Brainstorming is probably the most popular creative problem-solving technique. Many other techniques, including mindmapping, draw from this basic concept and elaborate on it.
The main idea in a brainstorming session is to generate lots of potential solutions to a problem. Brainstorming participants offer solutions as they think of them; each contribution is then listed in the order it was mentioned, without any attempt to categorize or link it. During this initial brainstorming session, judgment is eliminated and wild ideas are encouraged. Suggestions are only evaluated later, once all the ideas have been exhausted.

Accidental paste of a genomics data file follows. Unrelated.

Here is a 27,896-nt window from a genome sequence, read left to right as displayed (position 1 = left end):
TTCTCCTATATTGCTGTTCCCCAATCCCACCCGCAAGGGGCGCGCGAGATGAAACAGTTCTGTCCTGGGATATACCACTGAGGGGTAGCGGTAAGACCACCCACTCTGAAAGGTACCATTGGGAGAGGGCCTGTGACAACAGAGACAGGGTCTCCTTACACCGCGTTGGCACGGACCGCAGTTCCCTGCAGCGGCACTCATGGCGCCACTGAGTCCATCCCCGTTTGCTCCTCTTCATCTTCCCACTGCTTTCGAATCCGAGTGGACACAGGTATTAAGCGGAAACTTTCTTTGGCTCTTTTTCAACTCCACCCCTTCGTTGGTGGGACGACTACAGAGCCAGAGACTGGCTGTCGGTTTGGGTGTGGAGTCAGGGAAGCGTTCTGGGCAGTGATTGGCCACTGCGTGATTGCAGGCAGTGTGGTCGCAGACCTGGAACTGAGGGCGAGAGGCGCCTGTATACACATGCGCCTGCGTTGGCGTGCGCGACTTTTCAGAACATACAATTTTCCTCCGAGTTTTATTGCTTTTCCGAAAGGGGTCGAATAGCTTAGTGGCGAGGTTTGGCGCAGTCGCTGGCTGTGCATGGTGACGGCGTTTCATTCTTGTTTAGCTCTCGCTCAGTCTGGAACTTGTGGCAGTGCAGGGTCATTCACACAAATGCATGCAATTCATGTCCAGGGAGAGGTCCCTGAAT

"A lot of people stop brainstorming too soon. The secret is to keep at it after the easy, obvious ideas surface," says Higgins. "Later, when people's minds are pushed to the limit, more creative thoughts tend to emerge."
While one person can brainstorm about a given problem, more varied contributions tend to surface with at least six participants. "Solving problems totally alone can be very limiting," says Robert Alan Black, Ph.D., president of RAB Inc., a creative-thinking consulting firm in Athens, Georgia, and author of Broken Crayons: Break Your Crayons and Draw Outside the Lines (Cre8ng Places Press, $16.50, 800-447-2774). "Involving others can provide insights--even naive points of view--that offer a different perspective."